- Design and Analysis of Algorithms
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- Basics of Algorithms
- DAA - Introduction
- DAA - Analysis of Algorithms
- DAA - Methodology of Analysis
- Asymptotic Notations & Apriori Analysis
- DAA - Space Complexities

- Design Strategies
- DAA - Divide & Conquer
- DAA - Max-Min Problem
- DAA - Merge Sort
- DAA - Binary Search
- Strassen’s Matrix Multiplication
- DAA - Greedy Method
- DAA - Fractional Knapsack
- DAA - Job Sequencing with Deadline
- DAA - Optimal Merge Pattern
- DAA - Dynamic Programming
- DAA - 0-1 Knapsack
- Longest Common Subsequence

- Graph Theory
- DAA - Spanning Tree
- DAA - Shortest Paths
- DAA - Multistage Graph
- Travelling Salesman Problem
- Optimal Cost Binary Search Trees

- Heap Algorithms
- DAA - Binary Heap
- DAA - Insert Method
- DAA - Heapify Method
- DAA - Extract Method

- Sorting Methods
- DAA - Bubble Sort
- DAA - Insertion Sort
- DAA - Selection Sort
- DAA - Quick Sort
- DAA - Radix Sort

- Complexity Theory
- Deterministic vs. Nondeterministic Computations
- DAA - Max Cliques
- DAA - Vertex Cover
- DAA - P and NP Class
- DAA - Cook’s Theorem
- NP Hard & NP-Complete Classes
- DAA - Hill Climbing Algorithm

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- DAA - Quick Guide
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- DAA - Discussion

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Merge a set of sorted files of different length into a single sorted file. We need to find an optimal solution, where the resultant file will be generated in minimum time.

If the number of sorted files are given, there are many ways to merge them into a single sorted file. This merge can be performed pair wise. Hence, this type of merging is called as **2-way merge patterns**.

As, different pairings require different amounts of time, in this strategy we want to determine an optimal way of merging many files together. At each step, two shortest sequences are merged.

To merge a **p-record file** and a **q-record file** requires possibly **p + q** record moves, the obvious choice being, merge the two smallest files together at each step.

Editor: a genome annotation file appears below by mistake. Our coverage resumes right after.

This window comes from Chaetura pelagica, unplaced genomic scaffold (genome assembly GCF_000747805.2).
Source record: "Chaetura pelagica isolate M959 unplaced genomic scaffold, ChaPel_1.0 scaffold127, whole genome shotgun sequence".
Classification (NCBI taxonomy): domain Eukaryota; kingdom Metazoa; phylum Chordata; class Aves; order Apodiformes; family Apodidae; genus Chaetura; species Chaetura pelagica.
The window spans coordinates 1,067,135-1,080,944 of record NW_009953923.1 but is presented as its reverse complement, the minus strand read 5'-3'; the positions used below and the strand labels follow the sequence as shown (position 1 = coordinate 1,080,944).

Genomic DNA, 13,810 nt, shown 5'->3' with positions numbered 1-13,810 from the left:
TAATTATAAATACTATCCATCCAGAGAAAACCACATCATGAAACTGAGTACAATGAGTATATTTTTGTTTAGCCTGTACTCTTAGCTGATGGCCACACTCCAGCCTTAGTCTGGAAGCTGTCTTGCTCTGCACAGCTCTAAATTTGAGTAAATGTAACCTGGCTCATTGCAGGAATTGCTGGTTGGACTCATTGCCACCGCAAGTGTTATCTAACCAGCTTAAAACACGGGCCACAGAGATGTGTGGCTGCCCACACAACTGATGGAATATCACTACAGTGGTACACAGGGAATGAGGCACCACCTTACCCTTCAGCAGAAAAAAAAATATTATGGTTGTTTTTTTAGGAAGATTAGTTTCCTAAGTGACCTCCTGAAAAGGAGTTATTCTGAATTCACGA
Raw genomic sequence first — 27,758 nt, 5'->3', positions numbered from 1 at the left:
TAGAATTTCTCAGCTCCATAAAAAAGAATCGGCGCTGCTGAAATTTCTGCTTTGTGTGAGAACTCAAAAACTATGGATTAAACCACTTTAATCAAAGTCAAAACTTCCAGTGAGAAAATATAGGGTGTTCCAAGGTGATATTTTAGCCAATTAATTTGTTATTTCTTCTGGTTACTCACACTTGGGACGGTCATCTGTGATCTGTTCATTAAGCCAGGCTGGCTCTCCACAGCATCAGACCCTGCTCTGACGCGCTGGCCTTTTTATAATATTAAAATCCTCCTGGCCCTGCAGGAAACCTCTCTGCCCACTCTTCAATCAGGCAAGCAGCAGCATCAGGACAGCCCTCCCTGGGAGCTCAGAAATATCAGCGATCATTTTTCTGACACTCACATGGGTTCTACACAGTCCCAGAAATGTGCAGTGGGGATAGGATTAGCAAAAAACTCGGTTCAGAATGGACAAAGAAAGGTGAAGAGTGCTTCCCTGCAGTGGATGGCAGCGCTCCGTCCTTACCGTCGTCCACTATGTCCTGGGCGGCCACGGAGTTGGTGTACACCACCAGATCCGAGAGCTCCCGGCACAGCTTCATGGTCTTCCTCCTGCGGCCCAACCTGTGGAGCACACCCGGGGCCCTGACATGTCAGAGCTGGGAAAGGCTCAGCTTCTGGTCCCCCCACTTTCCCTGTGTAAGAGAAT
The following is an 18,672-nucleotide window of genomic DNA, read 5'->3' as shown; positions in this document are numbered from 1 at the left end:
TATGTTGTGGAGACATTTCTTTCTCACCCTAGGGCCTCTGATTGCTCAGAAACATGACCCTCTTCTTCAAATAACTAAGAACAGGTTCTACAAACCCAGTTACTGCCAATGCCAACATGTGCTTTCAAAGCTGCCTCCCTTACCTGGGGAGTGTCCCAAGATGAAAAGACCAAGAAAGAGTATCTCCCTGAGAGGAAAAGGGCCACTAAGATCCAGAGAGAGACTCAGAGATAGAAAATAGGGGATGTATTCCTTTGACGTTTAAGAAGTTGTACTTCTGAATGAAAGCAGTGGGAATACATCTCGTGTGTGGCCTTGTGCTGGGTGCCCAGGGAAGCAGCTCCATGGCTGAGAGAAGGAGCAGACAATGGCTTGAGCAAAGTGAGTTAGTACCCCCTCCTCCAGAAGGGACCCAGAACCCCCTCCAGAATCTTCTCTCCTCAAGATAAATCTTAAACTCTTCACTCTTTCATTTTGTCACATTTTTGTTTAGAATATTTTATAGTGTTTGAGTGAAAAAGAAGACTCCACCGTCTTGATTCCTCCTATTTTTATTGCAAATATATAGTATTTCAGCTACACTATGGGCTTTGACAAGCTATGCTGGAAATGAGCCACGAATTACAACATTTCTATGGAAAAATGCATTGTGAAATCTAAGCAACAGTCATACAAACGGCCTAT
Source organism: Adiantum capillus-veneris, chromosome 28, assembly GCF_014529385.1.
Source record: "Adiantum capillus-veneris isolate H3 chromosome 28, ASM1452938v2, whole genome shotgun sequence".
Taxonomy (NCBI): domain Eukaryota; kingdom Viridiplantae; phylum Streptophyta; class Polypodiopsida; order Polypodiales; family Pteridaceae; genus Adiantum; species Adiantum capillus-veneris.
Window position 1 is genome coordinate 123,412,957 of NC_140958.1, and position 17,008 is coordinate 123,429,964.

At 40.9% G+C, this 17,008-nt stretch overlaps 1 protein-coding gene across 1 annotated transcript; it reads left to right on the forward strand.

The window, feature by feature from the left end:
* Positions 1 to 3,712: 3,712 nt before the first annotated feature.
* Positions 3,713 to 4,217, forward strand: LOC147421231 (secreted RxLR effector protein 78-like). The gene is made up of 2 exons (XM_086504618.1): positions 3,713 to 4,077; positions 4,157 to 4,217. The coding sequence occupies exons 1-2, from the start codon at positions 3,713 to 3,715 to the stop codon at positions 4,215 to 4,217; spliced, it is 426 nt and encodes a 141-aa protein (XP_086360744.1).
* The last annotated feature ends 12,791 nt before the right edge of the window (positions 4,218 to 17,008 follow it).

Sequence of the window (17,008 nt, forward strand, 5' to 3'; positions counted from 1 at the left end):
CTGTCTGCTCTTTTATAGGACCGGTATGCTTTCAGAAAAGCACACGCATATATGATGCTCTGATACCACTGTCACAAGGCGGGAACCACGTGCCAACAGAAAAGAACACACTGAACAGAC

Two-way merge patterns can be represented by binary merge trees. Let us consider a set of **n** sorted files **{f _{1}, f_{2}, f_{3}, …, f_{n}}**. Initially, each element of this is considered as a single node binary tree. To find this optimal solution, the following algorithm is used.

Algorithm: TREE (n)for i := 1 to n – 1 do declare new node node.leftchild := least (list) node.rightchild := least (list) node.weight) := ((node.leftchild).weight) + ((node.rightchild).weight) insert (list, node); return least (list);

At the end of this algorithm, the weight of the root node represents the optimal cost.

Let us consider the given files, f_{1}, f_{2}, f_{3}, f_{4} and f_{5} with 20, 30, 10, 5 and 30 number of elements respectively.

If merge operations are performed according to the provided sequence, then

**M _{1} = merge f_{1} and f_{2}** => 20 + 30 = 50

**M _{2} = merge M_{1} and f_{3}** => 50 + 10 = 60

**M _{3} = merge M_{2} and f_{4}** => 60 + 5 = 65

**M _{4} = merge M_{3} and f_{5}** => 65 + 30 = 95

Hence, the total number of operations is

50 + 60 + 65 + 95 = 270

Now, the question arises is there any better solution?

Sorting the numbers according to their size in an ascending order, we get the following sequence −

**f _{4}, f_{3}, f_{1}, f_{2}, f_{5}**

Hence, merge operations can be performed on this sequence

**M _{1} = merge f_{4} and f_{3}** => 5 + 10 = 15

**M _{2} = merge M_{1} and f_{1}** => 15 + 20 = 35

**M _{3} = merge M_{2} and f_{2}** => 35 + 30 = 65

**M _{4} = merge M_{3} and f_{5}** => 65 + 30 = 95

Therefore, the total number of operations is

15 + 35 + 65 + 95 = 210

Obviously, this is better than the previous one.

In this context, we are now going to solve the problem using this algorithm.

Hence, the solution takes 15 + 35 + 60 + 95 = 205 number of comparisons.

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